Stowe, Vermont

If you are going to Stowe to attend a wedding, I recommend riding your motorcycle. I took the occasion to do just that and try out my new Saddlemen TS3200 rear bag.  I had recently adjusted the valves, changed the coolant and put in the 20W50 summer weight oil. The bike was loaded and I ran 32 psi in the front tire and 34 in the rear.

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Saddlemen TS3200 bag with the bike rain cover on top of it.

The bag sits on the passenger seat and just clears my back. I can lean back onto it or not. Pretty much ideal in that respect. I have to help my leg bend enough to clear it when getting on and off. I can still open the top box enough to get at the contents pretty well. The bag hangs down over the sides of the seat, but is still well above the exhaust, and it sits just in front of the rear directional lights. It’s held securely with quick-disconnect straps, sort of pulled back against the top box, conforming to the shape of the available space.

The bike is more top heavy when loaded this way but it handles fine once you get rolling.

I was headed to the Field Guide Inn there and got Google Maps to cook up this 123 mile “back roads” route through the mountains northwest of Plymouth, NH and into Vermont. It was a sunny, 70 degree day. Perfect. I wore my Revit Wind summer weight armored jacket my wife recently bought me. Very comfortable all the way up.

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Bridge over the Connecticut River between Piermont, NH and Bradford, VT

The roads typically follow small rivers flowing towards the big Connecticut River and I leaned into a lot of curves on the way to Stowe.

I arrived at almost the same time as my wife, who prefers her Infiniti G37X over anything with only two wheels.

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The newlyweds

In addition to a great wedding, great food and company, we enjoyed hiking in the area, visiting Moss Pond Waterfall and Bingham Falls in Smuggler’s Notch.

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Moss Pond Falls – about 60 feet top to bottom

Stowe is a wonderful place to spend some relaxing time.

On the way home, though, the iPhone radar was showing rain approaching from the west. It was 42 degrees. I layered up and wore the Sedici three-season jacket that I had squirreled away in the TS3200. Also the down mittens with wool liners. Got on I 89 for the short run from Waterbury down to Barre, but the bike felt so good with little wind that I decided to cover some quick miles by staying on the interstate down to New London and then taking NH Route 11 east. I was comfortable running 65-75 mph with an occasional unintended streak near 80 mph. The bike always runs silky smooth in 5th gear and the torque peaks by design at 70-75. I only passed a few vehicles because I was mostly just keeping up with traffic in the right lane.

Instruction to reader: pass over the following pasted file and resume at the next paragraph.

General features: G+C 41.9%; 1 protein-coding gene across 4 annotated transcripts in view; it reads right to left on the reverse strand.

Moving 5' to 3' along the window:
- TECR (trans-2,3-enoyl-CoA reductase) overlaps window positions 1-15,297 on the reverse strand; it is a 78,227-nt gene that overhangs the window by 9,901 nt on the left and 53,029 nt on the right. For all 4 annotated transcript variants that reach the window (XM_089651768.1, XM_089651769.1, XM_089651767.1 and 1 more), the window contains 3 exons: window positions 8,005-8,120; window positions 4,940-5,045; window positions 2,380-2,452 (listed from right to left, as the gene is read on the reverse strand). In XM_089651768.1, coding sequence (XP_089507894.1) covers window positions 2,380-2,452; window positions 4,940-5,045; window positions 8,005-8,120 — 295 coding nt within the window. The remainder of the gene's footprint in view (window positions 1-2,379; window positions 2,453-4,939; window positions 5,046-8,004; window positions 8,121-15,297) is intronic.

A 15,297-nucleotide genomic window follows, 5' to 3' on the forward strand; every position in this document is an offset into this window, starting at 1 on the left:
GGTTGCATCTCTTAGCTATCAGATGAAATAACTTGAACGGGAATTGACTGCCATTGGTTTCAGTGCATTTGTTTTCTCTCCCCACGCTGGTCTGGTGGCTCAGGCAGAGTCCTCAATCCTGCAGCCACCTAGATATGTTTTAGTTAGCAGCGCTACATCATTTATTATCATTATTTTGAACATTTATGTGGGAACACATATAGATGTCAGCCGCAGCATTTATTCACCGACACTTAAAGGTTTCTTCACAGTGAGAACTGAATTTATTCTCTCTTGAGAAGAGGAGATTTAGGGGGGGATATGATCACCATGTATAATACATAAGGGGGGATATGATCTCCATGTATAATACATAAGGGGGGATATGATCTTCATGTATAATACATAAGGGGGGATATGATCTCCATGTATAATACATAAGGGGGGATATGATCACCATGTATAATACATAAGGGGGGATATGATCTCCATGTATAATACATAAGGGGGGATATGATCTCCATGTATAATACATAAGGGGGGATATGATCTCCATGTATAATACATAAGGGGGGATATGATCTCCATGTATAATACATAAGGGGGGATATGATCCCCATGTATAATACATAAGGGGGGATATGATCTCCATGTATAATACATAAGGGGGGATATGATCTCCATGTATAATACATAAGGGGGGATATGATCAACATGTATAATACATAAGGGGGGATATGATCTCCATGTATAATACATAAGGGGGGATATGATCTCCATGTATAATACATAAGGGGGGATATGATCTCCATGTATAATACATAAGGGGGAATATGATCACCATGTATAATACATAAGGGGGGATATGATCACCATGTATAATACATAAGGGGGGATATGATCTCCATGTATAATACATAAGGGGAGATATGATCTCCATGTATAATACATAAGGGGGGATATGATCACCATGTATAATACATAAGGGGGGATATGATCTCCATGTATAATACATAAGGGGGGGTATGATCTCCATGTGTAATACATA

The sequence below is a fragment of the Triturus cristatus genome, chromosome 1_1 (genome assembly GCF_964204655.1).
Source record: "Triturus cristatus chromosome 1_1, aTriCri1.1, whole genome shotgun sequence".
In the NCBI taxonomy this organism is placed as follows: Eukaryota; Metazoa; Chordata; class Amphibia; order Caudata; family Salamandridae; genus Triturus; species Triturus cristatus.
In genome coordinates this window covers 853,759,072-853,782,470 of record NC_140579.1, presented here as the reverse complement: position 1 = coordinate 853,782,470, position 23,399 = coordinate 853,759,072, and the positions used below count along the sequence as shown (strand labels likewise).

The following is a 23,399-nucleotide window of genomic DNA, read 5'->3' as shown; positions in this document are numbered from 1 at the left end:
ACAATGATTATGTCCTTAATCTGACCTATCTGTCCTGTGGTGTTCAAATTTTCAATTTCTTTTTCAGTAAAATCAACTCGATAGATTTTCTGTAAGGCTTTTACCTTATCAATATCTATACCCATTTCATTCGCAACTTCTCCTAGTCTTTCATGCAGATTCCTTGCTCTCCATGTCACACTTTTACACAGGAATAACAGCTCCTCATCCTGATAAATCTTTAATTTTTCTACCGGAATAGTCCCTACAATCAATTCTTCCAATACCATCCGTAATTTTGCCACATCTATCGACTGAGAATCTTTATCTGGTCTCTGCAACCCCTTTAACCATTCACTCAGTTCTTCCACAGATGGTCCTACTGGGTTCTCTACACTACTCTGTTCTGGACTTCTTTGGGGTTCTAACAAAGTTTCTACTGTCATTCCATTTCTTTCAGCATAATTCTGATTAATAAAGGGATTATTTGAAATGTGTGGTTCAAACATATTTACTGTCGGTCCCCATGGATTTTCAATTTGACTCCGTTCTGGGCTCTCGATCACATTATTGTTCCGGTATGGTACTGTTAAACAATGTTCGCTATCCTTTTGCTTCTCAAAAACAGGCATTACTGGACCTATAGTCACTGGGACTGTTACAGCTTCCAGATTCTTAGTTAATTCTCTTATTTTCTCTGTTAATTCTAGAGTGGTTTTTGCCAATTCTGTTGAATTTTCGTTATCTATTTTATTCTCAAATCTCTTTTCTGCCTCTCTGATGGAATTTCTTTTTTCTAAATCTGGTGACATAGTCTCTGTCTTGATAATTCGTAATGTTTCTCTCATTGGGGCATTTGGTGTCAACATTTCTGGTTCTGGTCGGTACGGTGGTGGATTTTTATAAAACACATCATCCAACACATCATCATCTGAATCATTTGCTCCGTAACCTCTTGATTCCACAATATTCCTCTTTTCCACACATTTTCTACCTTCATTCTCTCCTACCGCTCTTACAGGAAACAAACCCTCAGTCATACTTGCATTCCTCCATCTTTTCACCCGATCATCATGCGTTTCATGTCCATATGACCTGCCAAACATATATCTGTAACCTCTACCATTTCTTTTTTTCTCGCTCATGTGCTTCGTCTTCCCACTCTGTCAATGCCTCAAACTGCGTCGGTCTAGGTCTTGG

Stopped for gas and then again for a quick snack. Pulled into the driveway just ahead of some heavy rain. I love radar!

2017 Spring Winnipesaukee Ride

When a good day suddenly appears, I’m apt to find myself on a ride around the big lake. Like today, for example. Snow in the woods, bare roads, a high near 70 degrees and sunny.

I recently acquired a new Sedici three-season armored jacket for a closeout price of $138 and I wanted to try it out.

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It has zip-out wind and thermal layers. I had them both in. I was too warm when stopped, but it was okay moving. In several pockets of snow and shade, the jacket was just right.

I should have removed the thermal layer when I got overheated but I was too preoccupied (lazy).

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Cottage on Alton Bay with a red roof

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Tuftonburo Town Beach

The bob houses have retreated off the spring ice after curing several fishermen of their post Christmas blues. See December photo.

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Mount Washington cruise ship resting up before the summer season begins.

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Bad BMW man peering in the window at Meredith Harley Davidson

The bike ran well as always, traffic was sparse, things to see, spring in the air. And I like the jacket a lot. It was a good ride.

 

 

Trivia: People per Bike by State

How many residents are there per registered motorcycle in the various states? I have wondered. I found enough data on the internet to calculate it, but then I found a site that already has a nice article.

You can check it out on Motley Fool.

The national average is 36 people per motorcycle.

Iowa is third with 18 people per motorcycle.

New Hampshire is second with 17.

South Dakota is first with only 12  inhabitants per bike. By the way, the Stugis, SD motorcycle rally draws about 1/2 million riders annually from all over the country. Bonafide bike country.

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2015 Sturgis, SD Bike Rally Riders